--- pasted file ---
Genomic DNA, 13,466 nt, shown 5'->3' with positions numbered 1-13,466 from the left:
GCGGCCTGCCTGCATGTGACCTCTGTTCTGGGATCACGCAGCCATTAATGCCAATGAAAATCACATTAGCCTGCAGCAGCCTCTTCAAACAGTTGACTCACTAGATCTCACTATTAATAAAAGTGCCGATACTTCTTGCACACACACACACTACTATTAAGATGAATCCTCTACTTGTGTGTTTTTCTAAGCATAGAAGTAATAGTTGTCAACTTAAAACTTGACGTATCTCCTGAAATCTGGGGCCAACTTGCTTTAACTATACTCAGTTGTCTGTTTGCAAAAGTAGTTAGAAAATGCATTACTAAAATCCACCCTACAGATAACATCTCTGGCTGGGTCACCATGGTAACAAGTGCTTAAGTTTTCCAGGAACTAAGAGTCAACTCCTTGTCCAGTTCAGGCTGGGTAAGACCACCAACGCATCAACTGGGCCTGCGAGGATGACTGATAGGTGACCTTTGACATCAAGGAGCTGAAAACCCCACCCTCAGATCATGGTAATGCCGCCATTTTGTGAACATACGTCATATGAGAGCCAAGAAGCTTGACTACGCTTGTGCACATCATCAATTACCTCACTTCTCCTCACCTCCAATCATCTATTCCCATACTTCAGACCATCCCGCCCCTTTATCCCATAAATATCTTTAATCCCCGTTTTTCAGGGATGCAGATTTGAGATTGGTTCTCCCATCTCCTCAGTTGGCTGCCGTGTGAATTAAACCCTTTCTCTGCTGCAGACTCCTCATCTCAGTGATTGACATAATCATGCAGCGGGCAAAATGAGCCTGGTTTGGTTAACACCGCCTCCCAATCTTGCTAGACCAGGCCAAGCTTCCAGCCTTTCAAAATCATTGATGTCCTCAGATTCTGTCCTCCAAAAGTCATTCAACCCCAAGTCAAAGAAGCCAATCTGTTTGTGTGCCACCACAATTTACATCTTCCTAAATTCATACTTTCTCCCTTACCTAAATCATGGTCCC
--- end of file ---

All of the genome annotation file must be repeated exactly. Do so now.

Genomic DNA, 13,466 nt, shown 5'->3' with positions numbered 1-13,466 from the left:
GCGGCCTGCCTGCATGTGACCTCTGTTCTGGGATCACGCAGCCATTAATGCCAATGAAAATCACATTAGCCTGCAGCAGCCTCTTCAAACAGTTGACTCACTAGATCTCACTATTAATAAAAGTGCCGATACTTCTTGCACACACACACACTACTATTAAGATGAATCCTCTACTTGTGTGTTTTTCTAAGCATAGAAGTAATAGTTGTCAACTTAAAACTTGACGTATCTCCTGAAATCTGGGGCCAACTTGCTTTAACTATACTCAGTTGTCTGTTTGCAAAAGTAGTTAGAAAATGCATTACTAAAATCCACCCTACAGATAACATCTCTGGCTGGGTCACCATGGTAACAAGTGCTTAAGTTTTCCAGGAACTAAGAGTCAACTCCTTGTCCAGTTCAGGCTGGGTAAGACCACCAACGCATCAACTGGGCCTGCGAGGATGACTGATAGGTGACCTTTGACATCAAGGAGCTGAAAACCCCACCCTCAGATCATGGTAATGCCGCCATTTTGTGAACATACGTCATATGAGAGCCAAGAAGCTTGACTACGCTTGTGCACATCATCAATTACCTCACTTCTCCTCACCTCCAATCATCTATTCCCATACTTCAGACCATCCCGCCCCTTTATCCCATAAATATCTTTAATCCCCGTTTTTCAGGGATGCAGATTTGAGATTGGTTCTCCCATCTCCTCAGTTGGCTGCCGTGTGAATTAAACCCTTTCTCTGCTGCAGACTCCTCATCTCAGTGATTGACATAATCATGCAGCGGGCAAAATGAGCCTGGTTTGGTTAACACCGCCTCCCAATCTTGCTAGACCAGGCCAAGCTTCCAGCCTTTCAAAATCATTGATGTCCTCAGATTCTGTCCTCCAAAAGTCATTCAACCCCAAGTCAAAGAAGCCAATCTGTTTGTGTGCCACCACAATTTACATCTTCCTAAATTCATACTTTCTCCCTTACCTAAATCATGGTCCC